West Germany produces a soap opera success
It was a week in which Fallon vanished and Alexis was accused of murder. But the burning question for German television viewers was whether Dr. Brinkmann would propose to Nurse Christa. Brinkmann and Christa are two leading characters in a soap opera called Schwarzwaldklinik (The Black Forest Clinic). It has established itself as a runaway success in just seven weeks.
The program has been roundly lambasted as visual kitsch by the critics. But over 20 million fans are hooked to this tale set deep in the woods of southern Germany.
In its first week Schwarzwaldklinik broke all audience records in this country, attracting 24.6 million viewers. In comparison, US imports such as Dynasty and Dallas are watched by about 17 million people.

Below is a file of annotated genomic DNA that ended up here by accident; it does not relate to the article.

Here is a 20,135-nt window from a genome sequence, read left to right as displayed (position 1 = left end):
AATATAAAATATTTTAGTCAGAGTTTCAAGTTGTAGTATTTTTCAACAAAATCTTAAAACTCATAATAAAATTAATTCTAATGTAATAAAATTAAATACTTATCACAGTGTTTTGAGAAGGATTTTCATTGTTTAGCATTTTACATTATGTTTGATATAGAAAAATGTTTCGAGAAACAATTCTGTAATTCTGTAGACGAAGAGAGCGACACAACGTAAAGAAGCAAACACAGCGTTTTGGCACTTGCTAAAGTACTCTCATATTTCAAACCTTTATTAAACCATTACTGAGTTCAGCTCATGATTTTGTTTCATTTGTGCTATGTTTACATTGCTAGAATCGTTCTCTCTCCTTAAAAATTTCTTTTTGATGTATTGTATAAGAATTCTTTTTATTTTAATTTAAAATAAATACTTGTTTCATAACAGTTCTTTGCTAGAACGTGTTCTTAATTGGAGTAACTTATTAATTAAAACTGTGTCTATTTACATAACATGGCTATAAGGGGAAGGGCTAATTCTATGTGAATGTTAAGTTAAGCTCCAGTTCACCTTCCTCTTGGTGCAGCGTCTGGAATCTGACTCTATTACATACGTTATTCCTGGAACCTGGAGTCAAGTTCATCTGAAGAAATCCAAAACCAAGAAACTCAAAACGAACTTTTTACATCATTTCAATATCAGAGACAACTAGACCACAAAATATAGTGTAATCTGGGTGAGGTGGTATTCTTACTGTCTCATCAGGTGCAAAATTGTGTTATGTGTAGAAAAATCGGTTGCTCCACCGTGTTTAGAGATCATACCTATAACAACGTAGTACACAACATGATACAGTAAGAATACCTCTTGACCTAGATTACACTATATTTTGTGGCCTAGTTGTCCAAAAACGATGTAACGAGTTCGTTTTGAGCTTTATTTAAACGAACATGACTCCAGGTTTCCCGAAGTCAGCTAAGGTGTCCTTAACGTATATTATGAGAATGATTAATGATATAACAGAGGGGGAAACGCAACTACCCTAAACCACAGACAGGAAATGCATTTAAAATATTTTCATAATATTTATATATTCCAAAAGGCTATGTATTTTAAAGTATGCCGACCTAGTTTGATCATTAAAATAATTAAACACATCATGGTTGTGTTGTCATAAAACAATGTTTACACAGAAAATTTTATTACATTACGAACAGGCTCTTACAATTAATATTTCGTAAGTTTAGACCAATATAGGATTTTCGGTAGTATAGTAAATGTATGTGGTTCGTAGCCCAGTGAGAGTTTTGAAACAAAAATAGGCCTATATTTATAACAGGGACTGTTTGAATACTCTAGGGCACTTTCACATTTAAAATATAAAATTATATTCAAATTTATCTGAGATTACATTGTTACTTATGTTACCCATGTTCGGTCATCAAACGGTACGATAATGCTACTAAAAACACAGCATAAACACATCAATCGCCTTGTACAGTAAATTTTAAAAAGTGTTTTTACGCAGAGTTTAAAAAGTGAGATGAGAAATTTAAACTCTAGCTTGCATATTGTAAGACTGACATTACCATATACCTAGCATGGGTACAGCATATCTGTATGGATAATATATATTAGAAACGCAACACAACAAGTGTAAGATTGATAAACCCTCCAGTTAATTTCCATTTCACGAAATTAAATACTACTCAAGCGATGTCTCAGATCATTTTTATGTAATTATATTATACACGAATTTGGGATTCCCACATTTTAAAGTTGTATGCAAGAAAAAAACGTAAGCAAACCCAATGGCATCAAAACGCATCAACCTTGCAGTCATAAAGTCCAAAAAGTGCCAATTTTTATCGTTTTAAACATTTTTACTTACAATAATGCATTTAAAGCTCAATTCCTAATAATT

A book of the series has just been published and a second is being printed. The Black Forest rest home where location scenes are shot has become a place of pilgrimage for viewers.
The influential news magazine Der Spiegel attacked the $4.3 million series, transmitted at prime time on Sunday night, dubbing it ``Operation Kitsch.'' Der Spiegel accused Schwarzwaldklinik of being a throwback to the ``Heimat films'' popular during the Nazi period. These movies were set in rural Germany and glorified the traditional way of life.
But West German television's publicly owned second channel ZDF, which shows Schwarzwaldklinik, is pleased enough with its success to commission 11 new 45-minute episodes for next year.
The urge to make a successful soap opera has spread to ZDF's main opponent, ARD. ARD's new show -- Lindenstrasse (Linden Street) depicts daily life on a suburban street in Cologne.
Billed by its scriptwriters as West Germany's answer to Britain's long-running Coronation Street, Lindenstrasse contains such staple soap opera characters as a nosy cleaning woman, a young couple, and a few members of ethnic minorities.